Shen Xiangyang, Microsoft’s head of AI research, said the prevalence of voice-controlled speakers heralds a new technological age. “Conversational AI will bring us to a new world where machines can understand people,” Shen said.
The smart home’s hub
Behind tech giants’ enthusiasm for smart speakers are their ambitions to create new markets for their voice-based AI systems.
Dave Limp, Amazon’s senior vice president for devices, said the company is not only counting on Echo speakers for device sales, but also a wide range of services based on its Alexa voice control system. Echo is a simple device, but the Alexa smart system behind it employs powerful cloud computing capacity, “Echo is the first step toward creating the invisible computer,” Limp told Caixin in an interview.
By saying the trigger word “Alexa” to an Echo speaker, users can activate the system and ask it to do a variety of tasks, such as play music or send messages to friends. When linked with internet-connected appliances, the Echo allows users to do things like turn on the lights in their homes. Through Alexa, users can verbally control products such as Ford vehicles and LG refrigerators. Currently, there are 12,000 services available through Alexa.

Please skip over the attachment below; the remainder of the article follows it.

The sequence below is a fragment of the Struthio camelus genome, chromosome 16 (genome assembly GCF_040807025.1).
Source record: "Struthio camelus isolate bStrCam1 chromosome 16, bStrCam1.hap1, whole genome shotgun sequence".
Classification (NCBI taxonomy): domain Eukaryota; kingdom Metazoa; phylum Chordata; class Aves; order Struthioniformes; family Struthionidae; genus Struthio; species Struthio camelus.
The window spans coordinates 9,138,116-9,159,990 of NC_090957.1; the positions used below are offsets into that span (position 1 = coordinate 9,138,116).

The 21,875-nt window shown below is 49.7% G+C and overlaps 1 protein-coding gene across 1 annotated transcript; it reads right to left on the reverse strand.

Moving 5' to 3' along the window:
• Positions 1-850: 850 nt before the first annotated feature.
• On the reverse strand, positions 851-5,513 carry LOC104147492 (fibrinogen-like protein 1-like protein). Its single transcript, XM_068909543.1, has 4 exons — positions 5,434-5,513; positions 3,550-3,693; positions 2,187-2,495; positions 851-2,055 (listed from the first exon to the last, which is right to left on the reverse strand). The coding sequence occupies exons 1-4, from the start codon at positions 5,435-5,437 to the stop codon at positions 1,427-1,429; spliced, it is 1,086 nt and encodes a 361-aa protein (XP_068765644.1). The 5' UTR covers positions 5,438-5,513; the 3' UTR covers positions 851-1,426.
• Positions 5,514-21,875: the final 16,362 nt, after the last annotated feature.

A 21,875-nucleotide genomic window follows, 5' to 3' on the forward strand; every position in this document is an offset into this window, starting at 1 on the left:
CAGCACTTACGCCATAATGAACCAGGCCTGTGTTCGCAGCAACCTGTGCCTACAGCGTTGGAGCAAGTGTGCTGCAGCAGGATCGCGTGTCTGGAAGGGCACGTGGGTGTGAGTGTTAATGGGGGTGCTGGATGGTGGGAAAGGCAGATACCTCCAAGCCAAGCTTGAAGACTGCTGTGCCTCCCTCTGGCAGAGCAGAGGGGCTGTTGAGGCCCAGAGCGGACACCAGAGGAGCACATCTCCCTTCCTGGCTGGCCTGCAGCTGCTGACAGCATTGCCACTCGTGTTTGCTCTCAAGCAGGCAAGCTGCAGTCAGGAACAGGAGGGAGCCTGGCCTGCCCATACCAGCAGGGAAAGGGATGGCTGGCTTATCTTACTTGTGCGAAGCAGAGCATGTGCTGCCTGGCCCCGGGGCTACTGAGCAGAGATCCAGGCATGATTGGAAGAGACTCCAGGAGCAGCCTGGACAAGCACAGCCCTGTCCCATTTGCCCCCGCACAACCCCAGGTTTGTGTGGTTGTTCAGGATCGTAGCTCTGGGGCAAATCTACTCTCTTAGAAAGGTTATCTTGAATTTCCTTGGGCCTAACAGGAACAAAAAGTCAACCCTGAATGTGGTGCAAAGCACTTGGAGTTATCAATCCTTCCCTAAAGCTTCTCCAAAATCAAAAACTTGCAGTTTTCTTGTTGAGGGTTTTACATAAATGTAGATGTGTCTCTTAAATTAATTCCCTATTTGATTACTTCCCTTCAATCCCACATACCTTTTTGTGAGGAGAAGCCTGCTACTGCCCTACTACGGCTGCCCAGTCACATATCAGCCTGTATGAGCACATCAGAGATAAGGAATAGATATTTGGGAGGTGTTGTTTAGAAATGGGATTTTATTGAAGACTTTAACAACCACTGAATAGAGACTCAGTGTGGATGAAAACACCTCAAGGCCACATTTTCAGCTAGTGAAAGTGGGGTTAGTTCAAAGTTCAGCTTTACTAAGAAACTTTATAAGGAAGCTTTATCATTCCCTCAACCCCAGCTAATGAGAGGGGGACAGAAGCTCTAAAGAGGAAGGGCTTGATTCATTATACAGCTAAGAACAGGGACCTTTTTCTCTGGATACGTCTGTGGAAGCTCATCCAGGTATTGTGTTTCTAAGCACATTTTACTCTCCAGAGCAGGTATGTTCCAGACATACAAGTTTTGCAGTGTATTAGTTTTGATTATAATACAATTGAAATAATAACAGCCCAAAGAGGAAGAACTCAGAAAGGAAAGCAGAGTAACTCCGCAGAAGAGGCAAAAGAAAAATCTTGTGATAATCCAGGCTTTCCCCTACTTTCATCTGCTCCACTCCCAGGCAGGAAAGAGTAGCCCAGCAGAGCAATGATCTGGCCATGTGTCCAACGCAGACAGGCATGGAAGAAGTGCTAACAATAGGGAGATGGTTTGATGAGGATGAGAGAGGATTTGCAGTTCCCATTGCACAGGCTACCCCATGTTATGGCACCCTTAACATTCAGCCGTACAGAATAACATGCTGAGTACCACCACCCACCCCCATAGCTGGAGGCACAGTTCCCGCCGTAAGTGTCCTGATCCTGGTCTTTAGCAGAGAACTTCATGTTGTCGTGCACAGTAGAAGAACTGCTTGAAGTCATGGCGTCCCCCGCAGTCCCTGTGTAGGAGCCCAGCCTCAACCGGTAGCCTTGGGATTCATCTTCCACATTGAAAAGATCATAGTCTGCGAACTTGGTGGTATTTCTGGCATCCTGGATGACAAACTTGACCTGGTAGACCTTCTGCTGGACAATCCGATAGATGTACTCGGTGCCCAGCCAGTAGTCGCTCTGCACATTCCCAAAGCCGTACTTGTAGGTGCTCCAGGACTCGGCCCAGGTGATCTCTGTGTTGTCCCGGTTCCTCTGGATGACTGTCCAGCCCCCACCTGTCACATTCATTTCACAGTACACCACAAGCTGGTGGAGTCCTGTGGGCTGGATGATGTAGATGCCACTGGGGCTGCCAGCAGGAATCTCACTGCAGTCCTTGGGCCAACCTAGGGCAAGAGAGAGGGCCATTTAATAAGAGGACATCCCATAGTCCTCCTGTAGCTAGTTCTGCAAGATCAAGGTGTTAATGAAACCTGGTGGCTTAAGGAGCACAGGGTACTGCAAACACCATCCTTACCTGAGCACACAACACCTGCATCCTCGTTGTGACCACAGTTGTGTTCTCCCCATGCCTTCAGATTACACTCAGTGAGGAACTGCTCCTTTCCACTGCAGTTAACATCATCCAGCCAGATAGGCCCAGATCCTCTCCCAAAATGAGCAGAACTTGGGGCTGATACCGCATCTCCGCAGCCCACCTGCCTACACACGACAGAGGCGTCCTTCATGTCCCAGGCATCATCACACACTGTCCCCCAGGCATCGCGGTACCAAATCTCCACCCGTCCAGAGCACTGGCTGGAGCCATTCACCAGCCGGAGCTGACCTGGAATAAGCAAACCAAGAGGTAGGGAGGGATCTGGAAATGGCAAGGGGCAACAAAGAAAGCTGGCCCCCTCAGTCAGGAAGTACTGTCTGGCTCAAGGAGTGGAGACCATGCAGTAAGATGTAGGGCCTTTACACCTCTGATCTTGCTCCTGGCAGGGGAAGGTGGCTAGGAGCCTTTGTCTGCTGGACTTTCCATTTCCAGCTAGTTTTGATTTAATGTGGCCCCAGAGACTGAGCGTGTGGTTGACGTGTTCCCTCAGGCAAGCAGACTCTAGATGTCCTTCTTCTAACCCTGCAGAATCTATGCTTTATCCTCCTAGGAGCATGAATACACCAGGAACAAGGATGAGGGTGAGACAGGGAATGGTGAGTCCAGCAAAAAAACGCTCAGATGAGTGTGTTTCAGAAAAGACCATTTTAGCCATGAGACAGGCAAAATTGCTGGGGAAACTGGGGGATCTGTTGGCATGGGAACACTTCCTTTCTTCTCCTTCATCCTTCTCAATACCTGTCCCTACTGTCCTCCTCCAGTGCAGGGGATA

Although Amazon hasn’t release any sales figures for the Echo, Consumer Intelligence Research Partners (CIRP) has estimated that Amazon has sold 10.7 million Echo series products through March of this year.
The Echo’s success has pressed Apple, which has operated one of the most popular voice-based AI systems since 2011, to give outside developers access to its once closely-held Siri system.
Analysts said smart speakers are the first step for tech giants to introduce their voice-controlled AI systems into people’s homes and become the nexus for AI-power home appliances.
Along with appliances, furniture can also become part of a smart home system. For instance, a smart wardrobe could automatically sterilize and dry one’s clothing, according to Yang Zhiqiang, chief technology officer of Qingdao Eoroom Technology Co., a smart home subsidiary of Haier Group Corp.